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Projected Incomes Given Differing Commodity Prices

  • Gary Schnitkey
  • Department of Agricultural and Consumer Economics
  • University of Illinois
November 17, 2011
farmdoc daily (1):193
Recommended citation format: Schnitkey, G. "Projected Incomes Given Differing Commodity Prices." farmdoc daily (1):193, Department of Agricultural and Consumer Economics, University of Illinois at Urbana-Champaign, November 17, 2011. Permalink

Net farm incomes are projected for a 1,200 grain farm given four sets of prices:

  1. Projected 2012 prices ($5.40 for corn, $11.60 for soybeans),
  2. Long-run prices ($4.50 for corn, $11.60 for soybeans),
  3. Low price year ($3.50 for corn, $10.50 for soybeans), and
  4. Poor price year ($3.00 for corn, $7.00 for soybeans).

These projections aid in evaluating risks that farmers face from price changes.

For each price scenario, incomes are projected with and without insurance. For the “with insurance” case, Revenue Protection policies with 80 percent coverage levels are used with projected prices of $5.80 per bushel for corn and $12.00 per bushel for soybeans. These projected prices are near current futures prices for 2012 harvest-time contracts. The with insurance case represents risks during the 2012 cropping year, given that projected prices are near $5.80 for corn and $12.00 for soybeans. In 2012, large price declines likely will be buffeted by higher crop insurance payments.

Without insurance represents cases in which prices have adjusted downward by the time projected prices are set so that crop insurance does not provide as high of level of price protection. In the low price scenario, for example, the projected price for corn would have adjusted so that a $3.50 corn price does not generate crop insurance payments at normal prices levels. This could occur after a large yielding year, resulting in adequate supplies and stock building, yielding low prices expectations during the crop insurance price discovery period during February.

Incomes are generated using 2012 budgets, as shown in Table 1. Budgets show returns for 2012 prices, as well as long-run prices. In income projections, two-thirds of the farmland is assumed in corn and one-third in soybeans. The farm is assumed to own 10 percent of farmland, share-rent 30 percent, and cash rent 60 percent. This land tenure represents the typical breakdown across northern and central Illinois. Cash rent is set at $275 per acre. The farm has $480,000 of debt.


Projected Net Incomes

With projected 2012 prices of $5.40 for corn and $12.00 for soybeans, net farm income is projected at $222,100 with and without insurance (Table 2). Prices used in this scenario are near those implied by current prices of harvest-time futures contracts. These prices, along with expected yields of 187 bushels per acre for corn and 54 bushel per acre for soybeans, result in an above average income year.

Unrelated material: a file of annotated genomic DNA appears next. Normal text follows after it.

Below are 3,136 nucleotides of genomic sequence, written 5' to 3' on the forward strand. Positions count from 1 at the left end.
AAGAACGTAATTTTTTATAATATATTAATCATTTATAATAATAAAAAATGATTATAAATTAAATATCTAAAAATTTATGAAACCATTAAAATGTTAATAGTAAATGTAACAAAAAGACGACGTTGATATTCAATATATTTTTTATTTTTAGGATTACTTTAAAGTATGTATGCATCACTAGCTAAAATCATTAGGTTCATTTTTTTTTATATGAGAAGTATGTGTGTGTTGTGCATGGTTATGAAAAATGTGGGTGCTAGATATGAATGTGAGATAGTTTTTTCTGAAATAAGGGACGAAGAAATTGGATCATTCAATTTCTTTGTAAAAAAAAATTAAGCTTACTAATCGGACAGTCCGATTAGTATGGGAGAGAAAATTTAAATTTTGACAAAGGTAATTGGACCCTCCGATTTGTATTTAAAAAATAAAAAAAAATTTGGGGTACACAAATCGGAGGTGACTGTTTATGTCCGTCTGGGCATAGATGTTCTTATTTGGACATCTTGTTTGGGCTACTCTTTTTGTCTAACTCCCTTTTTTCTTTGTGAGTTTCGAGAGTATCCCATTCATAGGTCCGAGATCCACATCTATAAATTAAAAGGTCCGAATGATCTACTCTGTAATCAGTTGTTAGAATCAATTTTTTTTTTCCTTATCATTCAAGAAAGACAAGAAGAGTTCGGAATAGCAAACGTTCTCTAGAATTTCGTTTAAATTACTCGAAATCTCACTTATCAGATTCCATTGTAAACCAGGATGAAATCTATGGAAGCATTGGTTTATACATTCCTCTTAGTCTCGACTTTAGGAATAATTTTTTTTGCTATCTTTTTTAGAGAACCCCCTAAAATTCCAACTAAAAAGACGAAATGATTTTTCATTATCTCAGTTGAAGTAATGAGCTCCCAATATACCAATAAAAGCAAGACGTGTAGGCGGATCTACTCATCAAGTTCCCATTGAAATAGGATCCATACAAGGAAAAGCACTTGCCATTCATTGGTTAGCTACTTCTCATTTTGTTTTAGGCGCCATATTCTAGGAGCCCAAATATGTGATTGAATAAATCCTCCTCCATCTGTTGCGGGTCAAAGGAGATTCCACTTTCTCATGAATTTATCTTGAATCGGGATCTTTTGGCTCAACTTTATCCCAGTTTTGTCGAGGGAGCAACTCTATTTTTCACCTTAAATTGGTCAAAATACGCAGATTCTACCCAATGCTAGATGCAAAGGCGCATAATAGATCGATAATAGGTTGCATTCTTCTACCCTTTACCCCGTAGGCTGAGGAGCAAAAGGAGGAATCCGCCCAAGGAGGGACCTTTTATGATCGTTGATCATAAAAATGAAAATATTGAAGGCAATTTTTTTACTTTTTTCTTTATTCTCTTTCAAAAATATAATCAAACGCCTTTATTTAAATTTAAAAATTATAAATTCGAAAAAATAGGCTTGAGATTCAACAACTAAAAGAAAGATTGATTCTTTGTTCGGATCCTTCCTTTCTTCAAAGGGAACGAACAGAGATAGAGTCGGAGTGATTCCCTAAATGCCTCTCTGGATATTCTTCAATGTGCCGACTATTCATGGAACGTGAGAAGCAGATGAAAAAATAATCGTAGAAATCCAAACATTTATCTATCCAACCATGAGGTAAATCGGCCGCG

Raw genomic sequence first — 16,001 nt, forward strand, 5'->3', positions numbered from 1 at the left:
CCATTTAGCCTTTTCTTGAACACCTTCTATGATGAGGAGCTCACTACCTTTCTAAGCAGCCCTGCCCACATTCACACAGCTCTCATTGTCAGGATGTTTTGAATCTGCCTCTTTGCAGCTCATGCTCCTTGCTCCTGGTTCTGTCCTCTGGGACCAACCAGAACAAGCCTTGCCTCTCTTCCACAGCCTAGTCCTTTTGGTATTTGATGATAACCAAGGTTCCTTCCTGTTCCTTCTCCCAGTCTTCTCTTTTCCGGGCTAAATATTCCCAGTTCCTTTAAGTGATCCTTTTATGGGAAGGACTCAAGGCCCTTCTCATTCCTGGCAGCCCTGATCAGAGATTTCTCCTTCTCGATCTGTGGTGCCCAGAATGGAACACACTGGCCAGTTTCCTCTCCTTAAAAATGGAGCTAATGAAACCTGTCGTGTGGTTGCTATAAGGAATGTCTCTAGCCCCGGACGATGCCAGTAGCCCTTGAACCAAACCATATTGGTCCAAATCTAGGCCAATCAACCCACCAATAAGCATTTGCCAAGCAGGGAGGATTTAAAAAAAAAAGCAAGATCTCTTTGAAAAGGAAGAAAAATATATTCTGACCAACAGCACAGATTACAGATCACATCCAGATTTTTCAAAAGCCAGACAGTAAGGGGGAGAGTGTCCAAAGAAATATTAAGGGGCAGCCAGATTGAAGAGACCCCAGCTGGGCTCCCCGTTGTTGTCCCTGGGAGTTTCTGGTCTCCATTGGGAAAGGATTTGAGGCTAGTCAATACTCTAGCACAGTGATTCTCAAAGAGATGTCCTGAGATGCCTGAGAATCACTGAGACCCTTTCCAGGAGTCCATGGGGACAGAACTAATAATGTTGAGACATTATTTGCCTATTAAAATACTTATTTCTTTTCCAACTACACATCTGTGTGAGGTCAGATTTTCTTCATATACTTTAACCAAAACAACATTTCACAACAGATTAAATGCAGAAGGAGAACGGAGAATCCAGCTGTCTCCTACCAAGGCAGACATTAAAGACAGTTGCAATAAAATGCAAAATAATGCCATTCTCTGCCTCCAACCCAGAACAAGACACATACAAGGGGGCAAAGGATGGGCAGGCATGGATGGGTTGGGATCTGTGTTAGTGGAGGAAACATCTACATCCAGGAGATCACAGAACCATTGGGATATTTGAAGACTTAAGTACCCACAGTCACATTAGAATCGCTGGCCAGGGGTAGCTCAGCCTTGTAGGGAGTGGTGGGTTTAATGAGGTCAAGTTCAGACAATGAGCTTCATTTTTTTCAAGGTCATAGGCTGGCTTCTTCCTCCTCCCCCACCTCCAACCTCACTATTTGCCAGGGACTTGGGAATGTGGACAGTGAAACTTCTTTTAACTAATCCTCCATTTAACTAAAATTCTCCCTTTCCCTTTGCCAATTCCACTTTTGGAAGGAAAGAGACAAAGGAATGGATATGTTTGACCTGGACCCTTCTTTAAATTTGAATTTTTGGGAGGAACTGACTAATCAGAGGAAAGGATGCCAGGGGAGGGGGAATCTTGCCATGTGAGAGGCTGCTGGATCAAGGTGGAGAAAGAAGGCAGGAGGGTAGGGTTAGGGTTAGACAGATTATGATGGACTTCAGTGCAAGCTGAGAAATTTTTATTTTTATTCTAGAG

Long-run prices of $4.50 for corn and $10.50 for soybeans result in net farm income of $86,500. Long-run prices represent estimates that commodity prices will average over the next five years. Given these long-run averages, prices in 2010 and 2011 have been above the long-run average. Overall, these prices result in an income that would maintain the financial position of the farm.

The low prices scenario uses prices of $3.50 for corn and $8.20 for soybeans. These prices could easily occur in future when abundant commodity supplies exist relative to demands, leading to commodity stock building. The $3.50 corn price is near to the average corn price in 2009 of $3.53. (The $8.20 soybean price is below the $9.80 price in 2009.) With insurance, net farm income is projected at $34,100. Sizable crop insurance payments occur resulting in support for net farm income. Without insurance, net farm income is -$82,400, indicating that these “low” prices result in negative net incomes without price protection offered by crop insurance.

The poor price scenario with prices of $3.00 for corn and $7.00 for soybeans represents a case in which prices are significantly below the long-run average. Just as there has had several years of prices above the long-run average, there will be years in which prices are significantly below average. These poor prices results in a $33,700 net farm income with crop insurance. Net farm incomes in the poor price scenario ($33,700) are not that much different from the low price scenario ($24,100). This occurs because crop insurance payments are offsetting crop revenue declines resulting from lower prices. Net farm income without insurance is -$168,300. Significant erosion in financial position would occur in under this price scenario.


For the farm shown in this paper, current projected prices for 2012 result in above average incomes for 2012. Lower prices result in significantly less income, but crop insurance likely would keep income positive.

The without insurance scenarios represents cases in which projected prices have adjusted downwards, thereby providing farmers with no price protection from crop insurance. The low price scenario is likely to happen in the future, showing that grain farmers are at risk from low prices. These incomes also illustrate that crop insurance is good at protecting against within year events, but does not provide protection against adverse events that occur across years, suggesting a need for a Federal commodity program to protect against across year price declines.

These projected incomes are based on a particular tenures relationship: 10 percent owned, 30 percent share-rented, and 60 cash rented. Different tenure relationships result in different net incomes. In particular higher levels of cash rent cause incomes to change more with price changes. Hence, farms with a higher percentage of cash rent acres will face price larger incomes declines with lower prices.

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